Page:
I bought this as a gift and sent it to my inventory, but note the "Add to my game library..." button.
The only downside is that Steam won't warn you if you're buying a gift you already own, so keep that in mind. You'll want to review your library carefully if you're prone to forgetting what you've already got.
4. Use Your Wishlist!
If you don't want to just mash the F5 key all the way through a Steam Sale, here's a trick - set up your Wishlist.
Beyond just telling your friends what you want to play (and what they should buy you for your birthday/Christmas, wink-wink-nudge-nudge) Steam recently added the ability to sign up for Wishlist Notifications which will send you an email when a game you're interested in goes on sale.
This can get kind of spammy during the Steam Sales themselves, but it's still worth it if you're prone to forgetting what you want to buy, and/or you want push notifications. You can't sit there and refresh the sale constantly during work hours, but if you get an email, you might be able to check your phone and buy stuff on your break.
With Steam Wishlist Notifications, you're less likely to miss the deal you're really excited about during a Steam Sale. Not to mention - sometimes Valve sets up special promotions that are only available to people who have lots of games on their Wishlists.
On top of this, when the Steam Store is overloaded, trying to click through to check prices on a dozen games you're interested in can be a real pain. Having it all on your wishlist page means that you can see every price you're interested in, in one page refresh.
In the "Shop Around" section I pimped IsThereAnyDeal and here again I'll mention it. It can significantly increase the utility of your wishlist if you spend the 10 seconds it takes to hook up to your Steam account and submit your wishlist to them.
5. Know Thy Sale
There are a few "Steam Sale Mechanics" that I'd like to cover. These are based on previous experience, and they may change if Valve or a publisher decides to break them. They have been consistent in the past though, so I consider this advice relatively safe.
If a game is on flash/daily/community sale, all versions of that game and all DLC are also on a similar sale. For instance, if they advertise Civilization 5 as being on flash sale, all the DLC, expansions, the Gold edition, etc, are all on the flash sale. It's always been safe to buy DLC for a game if the base game is advertised as being on flash sale.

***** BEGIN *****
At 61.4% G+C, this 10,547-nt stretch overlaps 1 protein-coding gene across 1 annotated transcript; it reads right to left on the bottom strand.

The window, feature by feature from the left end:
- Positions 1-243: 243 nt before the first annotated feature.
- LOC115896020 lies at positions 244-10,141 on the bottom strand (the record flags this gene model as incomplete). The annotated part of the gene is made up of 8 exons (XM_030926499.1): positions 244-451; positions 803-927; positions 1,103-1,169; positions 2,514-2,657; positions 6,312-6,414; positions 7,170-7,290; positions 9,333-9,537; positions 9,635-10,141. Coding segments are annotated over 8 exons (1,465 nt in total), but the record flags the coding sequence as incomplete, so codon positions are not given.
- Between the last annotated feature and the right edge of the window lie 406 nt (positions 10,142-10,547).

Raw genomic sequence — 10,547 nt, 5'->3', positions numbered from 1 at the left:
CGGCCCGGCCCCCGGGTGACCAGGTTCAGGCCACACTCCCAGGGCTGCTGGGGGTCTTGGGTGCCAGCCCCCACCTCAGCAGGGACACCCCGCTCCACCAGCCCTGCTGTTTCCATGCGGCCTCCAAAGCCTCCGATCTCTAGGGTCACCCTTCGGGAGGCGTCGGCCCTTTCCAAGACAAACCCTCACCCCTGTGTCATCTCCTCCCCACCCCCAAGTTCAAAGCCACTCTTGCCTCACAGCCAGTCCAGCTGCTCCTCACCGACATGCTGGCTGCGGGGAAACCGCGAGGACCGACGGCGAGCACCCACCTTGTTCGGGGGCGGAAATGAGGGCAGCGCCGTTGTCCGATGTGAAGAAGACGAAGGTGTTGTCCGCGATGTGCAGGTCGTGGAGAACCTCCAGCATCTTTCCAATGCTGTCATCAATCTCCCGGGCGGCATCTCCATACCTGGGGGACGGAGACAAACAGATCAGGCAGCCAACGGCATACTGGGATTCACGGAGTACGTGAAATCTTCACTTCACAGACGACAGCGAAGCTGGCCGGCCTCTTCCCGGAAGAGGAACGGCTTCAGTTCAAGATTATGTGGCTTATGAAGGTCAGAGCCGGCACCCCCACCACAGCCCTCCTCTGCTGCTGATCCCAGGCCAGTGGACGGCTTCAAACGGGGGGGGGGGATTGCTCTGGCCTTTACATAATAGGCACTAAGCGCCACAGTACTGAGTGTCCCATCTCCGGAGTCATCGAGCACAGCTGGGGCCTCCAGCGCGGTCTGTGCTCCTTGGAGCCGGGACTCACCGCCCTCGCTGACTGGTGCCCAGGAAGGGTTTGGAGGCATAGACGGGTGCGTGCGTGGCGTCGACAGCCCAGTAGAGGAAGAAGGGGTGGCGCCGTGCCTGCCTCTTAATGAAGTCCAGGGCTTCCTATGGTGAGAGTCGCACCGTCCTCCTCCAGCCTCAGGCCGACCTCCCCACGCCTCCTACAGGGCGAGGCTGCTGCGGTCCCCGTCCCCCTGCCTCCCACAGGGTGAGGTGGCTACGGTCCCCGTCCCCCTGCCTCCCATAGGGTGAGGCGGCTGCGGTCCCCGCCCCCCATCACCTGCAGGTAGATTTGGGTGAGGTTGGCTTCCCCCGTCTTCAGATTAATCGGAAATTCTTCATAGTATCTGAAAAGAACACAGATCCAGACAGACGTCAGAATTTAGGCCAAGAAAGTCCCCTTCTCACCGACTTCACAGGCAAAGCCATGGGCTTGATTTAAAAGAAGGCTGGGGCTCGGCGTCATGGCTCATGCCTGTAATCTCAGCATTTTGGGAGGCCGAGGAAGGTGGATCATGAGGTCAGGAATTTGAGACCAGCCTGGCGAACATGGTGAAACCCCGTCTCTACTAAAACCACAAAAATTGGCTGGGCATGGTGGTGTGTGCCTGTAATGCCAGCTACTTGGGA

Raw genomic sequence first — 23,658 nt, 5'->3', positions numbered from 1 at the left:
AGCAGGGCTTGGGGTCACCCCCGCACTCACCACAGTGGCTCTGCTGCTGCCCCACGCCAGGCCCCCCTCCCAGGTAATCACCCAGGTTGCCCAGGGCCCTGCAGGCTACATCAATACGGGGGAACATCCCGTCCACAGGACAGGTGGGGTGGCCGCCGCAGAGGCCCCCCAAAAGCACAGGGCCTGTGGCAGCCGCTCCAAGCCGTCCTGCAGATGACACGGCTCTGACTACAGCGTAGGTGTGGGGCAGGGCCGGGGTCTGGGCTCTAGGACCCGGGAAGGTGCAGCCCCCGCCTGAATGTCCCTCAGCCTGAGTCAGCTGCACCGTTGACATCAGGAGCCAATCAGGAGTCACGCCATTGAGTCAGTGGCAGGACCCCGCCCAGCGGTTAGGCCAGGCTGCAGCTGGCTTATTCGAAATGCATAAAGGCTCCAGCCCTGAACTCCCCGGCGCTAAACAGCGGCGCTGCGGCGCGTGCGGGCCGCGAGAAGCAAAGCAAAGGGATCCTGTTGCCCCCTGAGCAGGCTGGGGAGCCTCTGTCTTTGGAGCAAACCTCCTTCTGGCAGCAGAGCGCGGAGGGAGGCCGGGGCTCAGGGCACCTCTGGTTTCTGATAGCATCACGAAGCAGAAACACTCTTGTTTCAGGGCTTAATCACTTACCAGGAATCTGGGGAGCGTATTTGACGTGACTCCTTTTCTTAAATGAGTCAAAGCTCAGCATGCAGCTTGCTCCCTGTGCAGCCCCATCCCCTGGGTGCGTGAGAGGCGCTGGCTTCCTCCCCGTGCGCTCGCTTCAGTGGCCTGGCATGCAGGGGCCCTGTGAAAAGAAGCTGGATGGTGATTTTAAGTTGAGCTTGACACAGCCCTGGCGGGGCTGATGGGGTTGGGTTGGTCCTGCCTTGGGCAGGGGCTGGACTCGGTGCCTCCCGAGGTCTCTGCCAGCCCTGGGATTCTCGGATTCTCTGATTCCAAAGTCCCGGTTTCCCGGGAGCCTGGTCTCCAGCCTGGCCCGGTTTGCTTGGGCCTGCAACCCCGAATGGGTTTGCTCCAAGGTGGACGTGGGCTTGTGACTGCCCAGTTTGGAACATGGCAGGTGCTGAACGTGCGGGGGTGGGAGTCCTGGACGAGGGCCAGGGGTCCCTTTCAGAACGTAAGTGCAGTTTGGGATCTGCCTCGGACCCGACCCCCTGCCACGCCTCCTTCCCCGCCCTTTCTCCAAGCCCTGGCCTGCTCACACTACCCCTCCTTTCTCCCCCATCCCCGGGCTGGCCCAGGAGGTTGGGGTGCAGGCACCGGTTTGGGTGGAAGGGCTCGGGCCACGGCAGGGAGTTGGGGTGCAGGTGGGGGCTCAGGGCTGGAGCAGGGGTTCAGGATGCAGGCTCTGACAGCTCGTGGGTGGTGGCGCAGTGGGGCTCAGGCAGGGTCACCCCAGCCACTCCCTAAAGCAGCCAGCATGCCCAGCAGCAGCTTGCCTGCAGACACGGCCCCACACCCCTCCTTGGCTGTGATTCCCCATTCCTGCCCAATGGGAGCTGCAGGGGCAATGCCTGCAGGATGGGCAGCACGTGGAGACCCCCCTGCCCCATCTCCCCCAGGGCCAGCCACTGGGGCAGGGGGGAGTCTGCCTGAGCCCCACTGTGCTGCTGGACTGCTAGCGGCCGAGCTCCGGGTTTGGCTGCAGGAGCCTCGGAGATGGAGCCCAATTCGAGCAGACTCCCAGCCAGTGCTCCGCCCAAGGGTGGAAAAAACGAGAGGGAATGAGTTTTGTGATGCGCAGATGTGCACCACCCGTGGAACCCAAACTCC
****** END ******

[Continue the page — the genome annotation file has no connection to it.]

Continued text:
This rule is also interesting because it means that you should always check the store page for a game if it's on "special" sale and you're looking for DLC. They might not advertise Dragonborn as being on "special" sale, but if the Skyrim Legendary Edition is, chances are Dragonborn is too.
Some games offer "upgrade" packs from the base game to the Gold/Game of the Year/whatever edition. For instance, I know Civilization 5 does, it's called the Gold Edition Upgrade. When the base game is on sale, the Gold Edition Upgrade also goes on a similar sale, giving you quite a lot of one-off DLC for a low cost.
Daily/flash/community sales are typically always the same discount on a given game. That is to say, if you see something 50% off on a Steam daily sale, and you think "I'll hold out for the flash sale" (or vice versa) - the flash sale will be the same discount. If it's on daily/flash/community sale, that's typically the cheapest it will be. (Thus the advice in tip # 1)
Occasionally pricing errors occur. If you see a ridiculous deal as a flash sale or daily deal, my advice would be to buy fast. I've picked up brand new games at major discounts this way, owing to some mistake on Valve or the publisher's part. Don't wait on a deal that is limited time but seems too good to be true!